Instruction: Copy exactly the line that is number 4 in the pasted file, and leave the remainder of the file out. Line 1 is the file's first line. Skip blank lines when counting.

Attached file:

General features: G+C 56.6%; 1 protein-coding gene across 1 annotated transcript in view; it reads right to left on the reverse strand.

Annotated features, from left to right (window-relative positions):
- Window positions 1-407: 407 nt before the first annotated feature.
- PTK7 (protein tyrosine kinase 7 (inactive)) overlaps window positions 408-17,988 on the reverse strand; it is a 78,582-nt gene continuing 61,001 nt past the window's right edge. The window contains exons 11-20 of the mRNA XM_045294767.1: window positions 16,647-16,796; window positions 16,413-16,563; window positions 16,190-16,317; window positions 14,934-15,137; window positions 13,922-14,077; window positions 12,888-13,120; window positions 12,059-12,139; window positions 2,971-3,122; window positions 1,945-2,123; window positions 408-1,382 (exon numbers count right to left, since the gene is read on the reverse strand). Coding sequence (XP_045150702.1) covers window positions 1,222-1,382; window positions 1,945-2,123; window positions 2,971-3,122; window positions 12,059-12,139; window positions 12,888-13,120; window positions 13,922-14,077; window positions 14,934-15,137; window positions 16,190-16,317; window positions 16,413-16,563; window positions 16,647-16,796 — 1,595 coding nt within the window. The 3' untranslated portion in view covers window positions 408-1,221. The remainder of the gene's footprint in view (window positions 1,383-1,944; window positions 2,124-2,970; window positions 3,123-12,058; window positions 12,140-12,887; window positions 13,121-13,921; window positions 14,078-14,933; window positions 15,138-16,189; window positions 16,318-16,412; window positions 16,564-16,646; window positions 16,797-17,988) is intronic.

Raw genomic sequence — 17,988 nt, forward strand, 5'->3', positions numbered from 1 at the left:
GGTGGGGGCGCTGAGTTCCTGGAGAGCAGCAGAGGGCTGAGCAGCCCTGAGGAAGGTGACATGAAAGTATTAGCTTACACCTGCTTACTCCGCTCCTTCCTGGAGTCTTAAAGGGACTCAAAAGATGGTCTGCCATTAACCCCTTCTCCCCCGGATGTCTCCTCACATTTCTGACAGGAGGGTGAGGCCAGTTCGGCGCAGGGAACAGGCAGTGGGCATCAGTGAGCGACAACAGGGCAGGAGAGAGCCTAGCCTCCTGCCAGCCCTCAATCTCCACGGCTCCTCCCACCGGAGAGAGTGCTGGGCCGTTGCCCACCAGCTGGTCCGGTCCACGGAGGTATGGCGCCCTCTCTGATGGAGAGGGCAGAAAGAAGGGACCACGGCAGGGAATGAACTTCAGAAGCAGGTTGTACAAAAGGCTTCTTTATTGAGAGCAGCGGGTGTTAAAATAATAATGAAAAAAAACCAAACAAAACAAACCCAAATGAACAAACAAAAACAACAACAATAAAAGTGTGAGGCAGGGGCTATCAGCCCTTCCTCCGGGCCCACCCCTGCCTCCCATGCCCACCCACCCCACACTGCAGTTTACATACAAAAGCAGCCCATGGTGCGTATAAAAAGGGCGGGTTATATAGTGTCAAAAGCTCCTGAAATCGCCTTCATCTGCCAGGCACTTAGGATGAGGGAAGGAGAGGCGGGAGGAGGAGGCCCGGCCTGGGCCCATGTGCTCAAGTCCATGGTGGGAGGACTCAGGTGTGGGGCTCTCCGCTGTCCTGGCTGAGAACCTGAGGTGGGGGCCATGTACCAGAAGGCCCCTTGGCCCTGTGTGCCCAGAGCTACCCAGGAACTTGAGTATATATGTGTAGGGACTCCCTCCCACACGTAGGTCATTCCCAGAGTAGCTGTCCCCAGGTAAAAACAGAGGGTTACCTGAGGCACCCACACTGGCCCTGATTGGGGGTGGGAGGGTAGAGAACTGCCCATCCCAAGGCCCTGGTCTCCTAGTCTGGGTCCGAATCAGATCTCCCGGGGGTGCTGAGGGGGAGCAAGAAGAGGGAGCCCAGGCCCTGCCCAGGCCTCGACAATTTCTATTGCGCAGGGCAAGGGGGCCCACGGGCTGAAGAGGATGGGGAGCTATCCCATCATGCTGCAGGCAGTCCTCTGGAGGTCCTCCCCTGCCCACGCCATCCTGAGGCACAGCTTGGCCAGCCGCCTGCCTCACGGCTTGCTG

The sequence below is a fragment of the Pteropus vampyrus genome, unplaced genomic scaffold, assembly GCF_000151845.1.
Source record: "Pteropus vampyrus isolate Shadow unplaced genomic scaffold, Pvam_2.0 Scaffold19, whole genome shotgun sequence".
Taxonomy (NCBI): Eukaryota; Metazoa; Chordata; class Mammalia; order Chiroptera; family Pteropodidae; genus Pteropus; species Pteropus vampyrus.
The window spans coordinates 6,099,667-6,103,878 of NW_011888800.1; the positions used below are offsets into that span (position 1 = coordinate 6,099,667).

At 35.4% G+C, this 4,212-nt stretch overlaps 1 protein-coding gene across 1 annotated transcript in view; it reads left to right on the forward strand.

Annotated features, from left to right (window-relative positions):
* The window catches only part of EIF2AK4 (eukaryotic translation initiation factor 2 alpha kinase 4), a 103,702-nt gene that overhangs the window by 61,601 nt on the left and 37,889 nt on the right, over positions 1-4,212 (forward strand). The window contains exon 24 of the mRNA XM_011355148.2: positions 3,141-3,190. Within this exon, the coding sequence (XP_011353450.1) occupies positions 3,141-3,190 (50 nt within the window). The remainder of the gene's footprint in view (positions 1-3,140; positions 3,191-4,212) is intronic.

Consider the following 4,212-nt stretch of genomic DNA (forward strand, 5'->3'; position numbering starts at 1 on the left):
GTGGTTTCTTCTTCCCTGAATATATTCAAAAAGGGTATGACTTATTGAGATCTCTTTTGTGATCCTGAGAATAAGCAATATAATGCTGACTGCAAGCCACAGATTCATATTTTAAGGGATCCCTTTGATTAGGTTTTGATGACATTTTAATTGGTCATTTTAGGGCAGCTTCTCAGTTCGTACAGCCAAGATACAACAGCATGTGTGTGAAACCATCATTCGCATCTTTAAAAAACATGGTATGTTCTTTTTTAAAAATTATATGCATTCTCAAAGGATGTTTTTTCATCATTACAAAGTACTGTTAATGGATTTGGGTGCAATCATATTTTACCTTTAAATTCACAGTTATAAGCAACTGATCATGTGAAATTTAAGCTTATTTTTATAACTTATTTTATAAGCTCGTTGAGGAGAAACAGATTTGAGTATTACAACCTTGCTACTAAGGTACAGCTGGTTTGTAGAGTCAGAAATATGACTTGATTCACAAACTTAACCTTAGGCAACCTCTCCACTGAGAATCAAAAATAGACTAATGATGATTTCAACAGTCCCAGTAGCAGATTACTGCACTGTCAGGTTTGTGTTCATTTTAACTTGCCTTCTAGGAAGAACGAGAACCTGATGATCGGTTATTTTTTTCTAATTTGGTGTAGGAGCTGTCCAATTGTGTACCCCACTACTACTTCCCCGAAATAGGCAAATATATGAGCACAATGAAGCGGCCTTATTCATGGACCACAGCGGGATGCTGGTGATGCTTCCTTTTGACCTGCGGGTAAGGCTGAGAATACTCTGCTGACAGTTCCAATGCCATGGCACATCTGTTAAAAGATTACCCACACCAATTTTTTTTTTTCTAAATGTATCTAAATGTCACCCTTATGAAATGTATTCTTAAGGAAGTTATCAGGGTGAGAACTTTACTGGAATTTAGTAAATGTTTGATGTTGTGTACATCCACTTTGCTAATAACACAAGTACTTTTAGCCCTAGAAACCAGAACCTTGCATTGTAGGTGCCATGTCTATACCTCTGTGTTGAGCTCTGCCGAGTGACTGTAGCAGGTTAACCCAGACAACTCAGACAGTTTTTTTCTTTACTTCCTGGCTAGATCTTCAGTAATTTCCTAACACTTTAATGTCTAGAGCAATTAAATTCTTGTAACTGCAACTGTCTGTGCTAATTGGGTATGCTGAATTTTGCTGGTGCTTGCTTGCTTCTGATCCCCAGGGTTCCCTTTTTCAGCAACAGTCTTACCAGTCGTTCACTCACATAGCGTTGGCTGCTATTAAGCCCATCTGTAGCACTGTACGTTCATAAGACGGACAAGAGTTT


- PTK7 (protein tyrosine kinase 7 (inactive)) overlaps window positions 408-17,988 on the reverse strand; it is a 78,582-nt gene continuing 61,001 nt past the window's right edge. The window contains exons 11-20 of the mRNA XM_045294767.1: window positions 16,647-16,796; window positions 16,413-16,563; window positions 16,190-16,317; window positions 14,934-15,137; window positions 13,922-14,077; window positions 12,888-13,120; window positions 12,059-12,139; window positions 2,971-3,122; window positions 1,945-2,123; window positions 408-1,382 (exon numbers count right to left, since the gene is read on the reverse strand). Coding sequence (XP_045150702.1) covers window positions 1,222-1,382; window positions 1,945-2,123; window positions 2,971-3,122; window positions 12,059-12,139; window positions 12,888-13,120; window positions 13,922-14,077; window positions 14,934-15,137; window positions 16,190-16,317; window positions 16,413-16,563; window positions 16,647-16,796 — 1,595 coding nt within the window. The 3' untranslated portion in view covers window positions 408-1,221. The remainder of the gene's footprint in view (window positions 1,383-1,944; window positions 2,124-2,970; window positions 3,123-12,058; window positions 12,140-12,887; window positions 13,121-13,921; window positions 14,078-14,933; window positions 15,138-16,189; window positions 16,318-16,412; window positions 16,564-16,646; window positions 16,797-17,988) is intronic.